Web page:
Monday, March 29, 2010

Getting There

We'll start with the most essay I've written and move backwards. This one is about the road trip I took over Spring Break. Enjoy.

Tim has just finished rolling a cigarette when I realize the error of my ways. There is a pair of headlights behind me that wasn’t there a moment ago. Only headlights, though; for a moment I reassure myself that it’s only a false alarm. I am wrong, of course. Flashing blue lights come to life at that instant, pulsating with silent menace – silent because the music is blasting. I know the wail of the siren is chasing me down I-95. I resign myself to my fate and pull over – on the left side, like an idiot.
Tim has stashed the contraband well before the state trooper is at my window. I roll it down to see an older gentleman with paunchy cheeks and a bemused expression. He shines his flashlight into Tim’s car and asks for my license and registration. I do as he tells me. The time is a bit before two am.
“Son,” he says after he hands me back the license and registration, “you may want to consider pulling over on the right side next time. This is…sort of dangerous.”
He returns to his vehicle. I slump in my seat. In the six years I’ve been driving, this is my first time ever getting pulled over. I’m a fine driver. It’s just that this isn’t my car, it’s late at night, and we’ve already been driving for nearly nine hours. I can only hope that Southern hospitality is all it’s supposed to be.
He returns to inform me that he clocked me at 91 mph in a 70 mph zone. The penalty for such a speeding violation is normally $180 and four points on your license.
“I did as much as I could for you,” the officer tells me. “I brought it down to 79 mph. That’s $100 and no points.”
“Th-thank you, officer,” I manage to stammer.
He looks at me for a long moment. “Headed to Florida, are you? What university do you kids go to?”
I don’t bother to ask him how he knows this. “UMBC, sir.”
“Right.” He switches off the flashlight. “Well, slow down, son. Florida will still be there when you get there.”
* * *
Only a day ago I was sick in bed with a fever. I spent the day laid out on the couch at home. I hadn’t been home in three months, and my one day at home was spent in a medicated stupor watching TV. Much of this time was also spent listening to my dad lecture at me about the merits of going to law school. I finally agreed at some point that I should go to law school. Then I watched Kung Fu Panda followed by Monsters vs. Aliens. Kung Fu Panda was actually decent. Monsters vs. Aliens was terrible.
The fever broke soon after that, around eleven pm. Tim called me then to tell me that he was willing to wait till the next day to leave. I had called him and Gary, whose house we would be staying at in Tampa, at around noon to tell them that there was no way I would be able to go on the trip in my current condition. The original plan had been to leave Saturday night after Tim got off work, a plan that had been shot to hell by my falling ill. Weak though I still was, I told Tim that I would probably be feeling well enough after another night’s rest that we could still go. We’d only be losing about half a day in that case. My relief at not having to disappoint my friends was tempered by the fact that, all in all, this trip was still a dumb idea.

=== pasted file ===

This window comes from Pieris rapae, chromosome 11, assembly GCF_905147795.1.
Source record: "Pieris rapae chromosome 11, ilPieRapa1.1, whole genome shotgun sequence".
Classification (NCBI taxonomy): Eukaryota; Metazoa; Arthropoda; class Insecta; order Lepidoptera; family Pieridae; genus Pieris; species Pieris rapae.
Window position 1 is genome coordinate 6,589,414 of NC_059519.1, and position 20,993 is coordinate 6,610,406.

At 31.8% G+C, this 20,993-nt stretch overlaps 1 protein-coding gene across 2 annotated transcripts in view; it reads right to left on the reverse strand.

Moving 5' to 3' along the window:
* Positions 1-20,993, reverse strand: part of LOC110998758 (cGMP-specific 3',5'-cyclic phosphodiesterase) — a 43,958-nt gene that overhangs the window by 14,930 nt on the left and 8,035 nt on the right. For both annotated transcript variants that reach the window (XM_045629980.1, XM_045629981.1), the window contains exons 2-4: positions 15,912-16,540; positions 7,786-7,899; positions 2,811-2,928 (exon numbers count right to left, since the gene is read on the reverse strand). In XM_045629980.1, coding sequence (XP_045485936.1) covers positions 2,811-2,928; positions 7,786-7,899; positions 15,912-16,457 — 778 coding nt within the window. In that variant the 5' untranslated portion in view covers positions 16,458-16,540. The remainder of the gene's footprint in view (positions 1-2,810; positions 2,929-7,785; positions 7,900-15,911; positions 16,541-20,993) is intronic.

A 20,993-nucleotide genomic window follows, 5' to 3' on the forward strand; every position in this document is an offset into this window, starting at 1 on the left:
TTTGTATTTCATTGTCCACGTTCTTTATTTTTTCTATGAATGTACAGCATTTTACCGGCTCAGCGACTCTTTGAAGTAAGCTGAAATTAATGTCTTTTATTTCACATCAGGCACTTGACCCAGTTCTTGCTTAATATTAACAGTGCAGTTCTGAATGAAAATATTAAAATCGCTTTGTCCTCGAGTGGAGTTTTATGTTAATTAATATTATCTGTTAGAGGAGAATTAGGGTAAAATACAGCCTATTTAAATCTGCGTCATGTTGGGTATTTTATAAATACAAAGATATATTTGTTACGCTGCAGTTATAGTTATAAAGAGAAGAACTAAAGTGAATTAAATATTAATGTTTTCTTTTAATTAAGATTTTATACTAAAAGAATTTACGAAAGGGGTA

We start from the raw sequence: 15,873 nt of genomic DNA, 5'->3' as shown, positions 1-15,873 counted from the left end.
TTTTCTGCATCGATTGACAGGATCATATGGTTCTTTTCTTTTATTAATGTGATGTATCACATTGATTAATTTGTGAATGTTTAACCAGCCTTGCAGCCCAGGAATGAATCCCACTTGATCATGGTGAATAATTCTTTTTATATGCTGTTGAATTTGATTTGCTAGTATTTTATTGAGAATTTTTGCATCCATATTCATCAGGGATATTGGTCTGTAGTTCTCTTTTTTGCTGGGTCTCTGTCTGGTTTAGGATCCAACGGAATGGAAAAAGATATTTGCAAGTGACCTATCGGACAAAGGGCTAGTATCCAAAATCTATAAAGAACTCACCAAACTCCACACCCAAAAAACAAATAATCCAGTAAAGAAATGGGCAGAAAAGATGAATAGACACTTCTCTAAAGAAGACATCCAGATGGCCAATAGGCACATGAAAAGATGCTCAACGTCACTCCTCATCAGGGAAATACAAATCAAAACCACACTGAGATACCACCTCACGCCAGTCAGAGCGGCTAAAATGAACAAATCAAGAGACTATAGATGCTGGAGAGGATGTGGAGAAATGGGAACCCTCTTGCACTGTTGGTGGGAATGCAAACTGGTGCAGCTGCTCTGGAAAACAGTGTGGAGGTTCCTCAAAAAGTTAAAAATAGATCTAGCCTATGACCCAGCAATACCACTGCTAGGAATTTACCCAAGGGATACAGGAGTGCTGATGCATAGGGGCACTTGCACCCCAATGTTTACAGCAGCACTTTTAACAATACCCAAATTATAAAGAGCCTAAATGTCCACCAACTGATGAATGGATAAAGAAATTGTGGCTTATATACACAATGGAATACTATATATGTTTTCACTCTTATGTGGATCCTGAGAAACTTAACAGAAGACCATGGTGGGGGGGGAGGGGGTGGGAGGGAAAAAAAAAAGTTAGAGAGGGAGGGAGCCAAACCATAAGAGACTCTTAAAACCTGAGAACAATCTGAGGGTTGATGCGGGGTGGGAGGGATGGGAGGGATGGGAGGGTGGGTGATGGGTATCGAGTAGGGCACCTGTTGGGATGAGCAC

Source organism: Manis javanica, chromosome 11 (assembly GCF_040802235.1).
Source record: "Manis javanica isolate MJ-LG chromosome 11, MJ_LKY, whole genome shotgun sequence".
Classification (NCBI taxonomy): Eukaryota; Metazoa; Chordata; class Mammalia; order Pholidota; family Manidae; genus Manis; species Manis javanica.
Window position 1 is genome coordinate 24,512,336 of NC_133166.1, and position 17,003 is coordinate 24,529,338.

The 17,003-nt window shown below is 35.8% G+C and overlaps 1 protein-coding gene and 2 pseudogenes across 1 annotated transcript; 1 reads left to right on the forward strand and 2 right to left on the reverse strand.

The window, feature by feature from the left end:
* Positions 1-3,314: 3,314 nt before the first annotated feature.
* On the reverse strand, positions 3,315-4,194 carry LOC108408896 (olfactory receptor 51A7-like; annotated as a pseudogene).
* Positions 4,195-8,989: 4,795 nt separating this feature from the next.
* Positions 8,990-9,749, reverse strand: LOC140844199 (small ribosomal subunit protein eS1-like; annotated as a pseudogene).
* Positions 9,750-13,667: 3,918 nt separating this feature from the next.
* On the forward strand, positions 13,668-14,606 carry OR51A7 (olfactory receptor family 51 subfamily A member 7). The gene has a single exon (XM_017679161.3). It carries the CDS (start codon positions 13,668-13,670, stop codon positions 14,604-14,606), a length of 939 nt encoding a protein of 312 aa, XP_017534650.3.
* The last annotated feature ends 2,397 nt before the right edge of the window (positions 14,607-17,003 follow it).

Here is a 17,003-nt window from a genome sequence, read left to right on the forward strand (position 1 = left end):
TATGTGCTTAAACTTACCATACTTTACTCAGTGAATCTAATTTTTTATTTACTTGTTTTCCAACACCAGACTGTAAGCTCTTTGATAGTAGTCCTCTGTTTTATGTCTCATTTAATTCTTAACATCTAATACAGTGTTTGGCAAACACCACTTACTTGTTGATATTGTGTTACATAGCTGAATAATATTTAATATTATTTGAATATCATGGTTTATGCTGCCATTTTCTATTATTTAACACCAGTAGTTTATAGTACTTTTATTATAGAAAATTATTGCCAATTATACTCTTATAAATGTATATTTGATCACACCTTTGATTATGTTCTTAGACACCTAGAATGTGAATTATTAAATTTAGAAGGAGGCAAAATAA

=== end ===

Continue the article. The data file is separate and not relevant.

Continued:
My dad was less than pleased with the idea. I was making a big mistake, he told me. I was a fool. But I was also 21. He could no more force me to stay home as he could force me to go to law school. Of course I was still going. I knew, however, that whatever happened, I could not ask him for help.
* * *
On the road, we measure time not in hours but in albums. This is our chance to listen to the really good stuff. Tim and I are constrained not by time, distractions, or unbelievers who do not share our eclectic taste in music. We can listen to the epic songs. We can listen to Mike Oldfield’s Tubular Bells, which clocks in at 40 minutes. Supertramp’s Crime of the Century is followed by Lateralus by Tool, which in turn is followed by Return to Cookie Mountain by TV on the Radio. Who knows how many miles we covered in that time?
My body is filled with a cocktail of DayQuil, sugary snacks, and 5 Hour Energy drinks. My bladder has shrunk to the size of a cocktail peanut, but I’ve become supremely capable of holding it in. I’ve finished off about four servings of orange juice and, combined with the DayQuil, I’ve probably taken in 600% percent of the Daily Recommended Value of Vitamin C.
Tim does most of the driving. I don’t know how he does it. He apparently did not go to bed until 6 am the previous night after an evening of belligerent drunkenness. His actions are not mine to judge. Tim is my closest friend at UMBC. I tend to gravitate towards people bent on self-destruction. Don’t ask me why. Maybe I just want a taste of danger myself. This trip would certainly attest to that. Tim’s mechanic warned him that his car would probably not survive the journey. We decided to take it anyway. The smartest people often make the dumbest decisions. That’s hubris at work.
* * *
Cruising through the land of white and orange barrels, I see huge, blocky shapes rise up to my left: construction equipment. In the distance, the lights are reduced to single pinpoints – stars on this lowly plane. The night is weird and the way is long and our minds are always in danger of slipping away. A billboard to the right advertises vasectomies. “No needles, no scalpels.”
Another set of flashing blue lights in my rear-view mirror startles me from my place of strange thoughts and eternal questions. The time is around four am and we are driving through Georgia through a construction zone that never seems to end. I am filled not with fear this time but with confusion. I know with complete certainty that I was not speeding; it would be moronic to speed through a construction zone, even one that goes on for miles. I’ve been keeping a diligent eye on the speedometer; my only explanation is that this must be an ambulance.